element of the problem.” The Broken Window fallacy takes its disguise in naturaldisasters, material destruction and war—to name a few (pp. 2-3).The second fallacy Bastiat takes in his “What is Seen …”
essay is on the disbanding of troops and, consequently, the supposed benefits of war. As Bastiat points out again, theobjection to releasing troops from their obligation is that it will further traumatize the jobmarket by flooding the labor pool. And in return for their service, the fallacy states,troops spur economic activity by requesting supplies to fill their garrisons. Bastiat has theinsight that the arguments in favor of keeping the troops mobilized is “not for the servicesrendered by the army, but for economic ideas. It is these considerations alone that I propose to refute” (p. 4). But, as the saying goes, what is not seen? The taxes being usedto support those troops are “coming from the pocket of the taxpayers” and “cease to provide a living for these taxpayers and their suppliers ...” (pp. 4-5). New economicactivity is not created, but simply shifted from one person to another.
Ideas Come to Life
Following the wake of Hurricane Isabel in 2003, National Oceanic and Atmosphericresearch meteorologist Frank Marks, in a failed attempt at contrarian’s logic, argued thatthe destruction would be good for the economy. “A lot of money gets spent and it flowsthrough the community for years,” he said in his story “The Bright Side of Hurricanes”(Marks, 2003). Yet, the riches used for repair must first be diverted from higher order needs to those of rebuilding a house and the like. The labor isn’t idle before the disaster, but rather directed toward creating some other good or service. Certainly, Bastiat’s ideashaven’t won over all his protectionist foes, as was seen on the bicentennial ceremony of his birth in 2001. Anti-Globalizers and wine makers protested the ceremony, calling for increased subsidies to compete with cheaper imported wine. As France’s forgotten son isnoted as saying in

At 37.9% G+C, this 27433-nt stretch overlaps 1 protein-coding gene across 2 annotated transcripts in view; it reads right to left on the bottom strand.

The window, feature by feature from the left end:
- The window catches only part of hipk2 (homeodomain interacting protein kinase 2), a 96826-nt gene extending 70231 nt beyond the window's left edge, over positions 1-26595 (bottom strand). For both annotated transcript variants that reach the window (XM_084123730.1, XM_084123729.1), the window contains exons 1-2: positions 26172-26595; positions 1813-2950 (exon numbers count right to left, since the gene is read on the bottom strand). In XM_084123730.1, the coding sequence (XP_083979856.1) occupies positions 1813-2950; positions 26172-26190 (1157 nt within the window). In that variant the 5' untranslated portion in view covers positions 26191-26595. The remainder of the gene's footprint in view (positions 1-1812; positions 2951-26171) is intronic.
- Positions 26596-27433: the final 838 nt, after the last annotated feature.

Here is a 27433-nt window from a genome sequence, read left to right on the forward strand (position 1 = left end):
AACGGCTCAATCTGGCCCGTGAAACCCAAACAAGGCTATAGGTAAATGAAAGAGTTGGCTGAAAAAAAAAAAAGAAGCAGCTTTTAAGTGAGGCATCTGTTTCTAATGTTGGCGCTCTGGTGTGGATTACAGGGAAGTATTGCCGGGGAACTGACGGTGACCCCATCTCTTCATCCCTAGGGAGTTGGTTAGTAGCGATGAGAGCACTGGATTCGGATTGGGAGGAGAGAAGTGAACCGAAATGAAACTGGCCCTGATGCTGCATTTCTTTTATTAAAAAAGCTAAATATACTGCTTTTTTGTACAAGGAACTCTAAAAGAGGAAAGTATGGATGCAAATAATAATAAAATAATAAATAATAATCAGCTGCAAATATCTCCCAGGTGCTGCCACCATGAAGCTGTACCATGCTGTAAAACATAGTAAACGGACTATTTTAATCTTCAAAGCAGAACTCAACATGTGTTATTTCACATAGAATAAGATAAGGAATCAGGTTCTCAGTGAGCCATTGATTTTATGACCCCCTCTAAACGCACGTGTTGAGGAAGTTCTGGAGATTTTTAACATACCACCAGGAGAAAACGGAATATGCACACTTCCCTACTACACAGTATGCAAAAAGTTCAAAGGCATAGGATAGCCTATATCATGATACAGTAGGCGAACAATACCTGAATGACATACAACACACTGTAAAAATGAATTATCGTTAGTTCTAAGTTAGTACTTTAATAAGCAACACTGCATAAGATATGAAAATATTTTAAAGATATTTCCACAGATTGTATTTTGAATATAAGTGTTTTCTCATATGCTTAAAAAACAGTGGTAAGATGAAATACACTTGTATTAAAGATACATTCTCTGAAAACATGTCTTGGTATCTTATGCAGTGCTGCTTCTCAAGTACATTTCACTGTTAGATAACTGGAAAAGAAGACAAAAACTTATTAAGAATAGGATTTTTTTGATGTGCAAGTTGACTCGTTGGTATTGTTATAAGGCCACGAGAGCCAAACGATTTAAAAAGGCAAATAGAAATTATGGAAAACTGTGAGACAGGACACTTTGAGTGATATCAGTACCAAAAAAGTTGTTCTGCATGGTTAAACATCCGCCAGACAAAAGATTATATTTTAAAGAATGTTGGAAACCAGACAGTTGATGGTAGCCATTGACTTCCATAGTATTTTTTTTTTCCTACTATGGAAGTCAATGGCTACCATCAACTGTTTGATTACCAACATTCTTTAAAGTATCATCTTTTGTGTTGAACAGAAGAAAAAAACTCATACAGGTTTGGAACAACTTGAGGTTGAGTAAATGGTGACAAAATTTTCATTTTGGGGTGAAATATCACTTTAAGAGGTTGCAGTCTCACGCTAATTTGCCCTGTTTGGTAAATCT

, “The plans differ; the planners are all alike ...”(Bastiat, 1996a, para 83).Take the most recent presidential election cycles. The most heated debates have centeredon foreign policy. But when it comes to domestic issues, there is a near universalclamoring against “outsourcing” (Chidanand, 2008). That ominous term is used todescribe a millennia-old practice of hiring people who work more cheaply or efficientlythan domestic labor (Hazlitt, 1946/1979, p. 86). Bastiat tackled this issue 150 years before in his
. In it, he recognizes the cord of the protectionistdiscomfort. “They charge it with encouraging foreigners who are more skillful than weare … to produce things that, in the absence of free trade, we should produce ourselves.In short, they accuse it of injuring domestic labor” (1996b, para 3). But Bastiat questionswhy there is no same call to abolish machinery. “If, therefore, it is expedient to protectdomestic labor from the competition of foreign labor
it is no less expedient to protecthuman labor from the competition of mechanical labor
” The protectionists neglect theharm to the unknown laborers who would have been employed and the ultimateconsumers of those goods produced.
His most potent tool was satire, as even his most ardent critics confide. “As an economictheorist, he was third-rate, but as a populist of economic ideas, employing satire and